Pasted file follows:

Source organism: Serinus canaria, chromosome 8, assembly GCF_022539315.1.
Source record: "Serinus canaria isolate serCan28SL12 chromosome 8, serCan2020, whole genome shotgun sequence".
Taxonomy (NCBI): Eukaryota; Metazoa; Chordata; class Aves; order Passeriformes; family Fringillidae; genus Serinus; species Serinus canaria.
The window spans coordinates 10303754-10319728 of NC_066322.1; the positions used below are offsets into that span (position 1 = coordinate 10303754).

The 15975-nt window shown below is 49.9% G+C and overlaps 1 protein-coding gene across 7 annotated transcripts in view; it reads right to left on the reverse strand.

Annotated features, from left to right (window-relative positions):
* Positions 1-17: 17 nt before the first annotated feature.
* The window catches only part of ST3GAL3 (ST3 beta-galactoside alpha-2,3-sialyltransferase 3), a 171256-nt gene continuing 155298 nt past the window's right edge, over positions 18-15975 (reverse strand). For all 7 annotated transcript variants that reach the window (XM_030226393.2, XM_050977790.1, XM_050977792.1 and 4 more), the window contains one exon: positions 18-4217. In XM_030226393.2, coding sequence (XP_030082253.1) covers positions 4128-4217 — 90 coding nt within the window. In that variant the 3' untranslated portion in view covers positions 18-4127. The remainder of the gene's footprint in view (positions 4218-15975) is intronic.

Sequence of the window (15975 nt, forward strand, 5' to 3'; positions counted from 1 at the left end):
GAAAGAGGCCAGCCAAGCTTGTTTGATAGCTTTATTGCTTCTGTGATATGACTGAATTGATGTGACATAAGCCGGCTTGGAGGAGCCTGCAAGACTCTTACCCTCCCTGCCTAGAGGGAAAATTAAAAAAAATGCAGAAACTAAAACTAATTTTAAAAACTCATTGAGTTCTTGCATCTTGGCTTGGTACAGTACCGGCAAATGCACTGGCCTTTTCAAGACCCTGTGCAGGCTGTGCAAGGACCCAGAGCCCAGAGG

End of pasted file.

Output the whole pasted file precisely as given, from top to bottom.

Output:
Source organism: Serinus canaria, chromosome 8, assembly GCF_022539315.1.
Source record: "Serinus canaria isolate serCan28SL12 chromosome 8, serCan2020, whole genome shotgun sequence".
Taxonomy (NCBI): Eukaryota; Metazoa; Chordata; class Aves; order Passeriformes; family Fringillidae; genus Serinus; species Serinus canaria.
The window spans coordinates 10303754-10319728 of NC_066322.1; the positions used below are offsets into that span (position 1 = coordinate 10303754).

The 15975-nt window shown below is 49.9% G+C and overlaps 1 protein-coding gene across 7 annotated transcripts in view; it reads right to left on the reverse strand.

Annotated features, from left to right (window-relative positions):
* Positions 1-17: 17 nt before the first annotated feature.
* The window catches only part of ST3GAL3 (ST3 beta-galactoside alpha-2,3-sialyltransferase 3), a 171256-nt gene continuing 155298 nt past the window's right edge, over positions 18-15975 (reverse strand). For all 7 annotated transcript variants that reach the window (XM_030226393.2, XM_050977790.1, XM_050977792.1 and 4 more), the window contains one exon: positions 18-4217. In XM_030226393.2, coding sequence (XP_030082253.1) covers positions 4128-4217 — 90 coding nt within the window. In that variant the 3' untranslated portion in view covers positions 18-4127. The remainder of the gene's footprint in view (positions 4218-15975) is intronic.

Sequence of the window (15975 nt, forward strand, 5' to 3'; positions counted from 1 at the left end):
GAAAGAGGCCAGCCAAGCTTGTTTGATAGCTTTATTGCTTCTGTGATATGACTGAATTGATGTGACATAAGCCGGCTTGGAGGAGCCTGCAAGACTCTTACCCTCCCTGCCTAGAGGGAAAATTAAAAAAAATGCAGAAACTAAAACTAATTTTAAAAACTCATTGAGTTCTTGCATCTTGGCTTGGTACAGTACCGGCAAATGCACTGGCCTTTTCAAGACCCTGTGCAGGCTGTGCAAGGACCCAGAGCCCAGAGG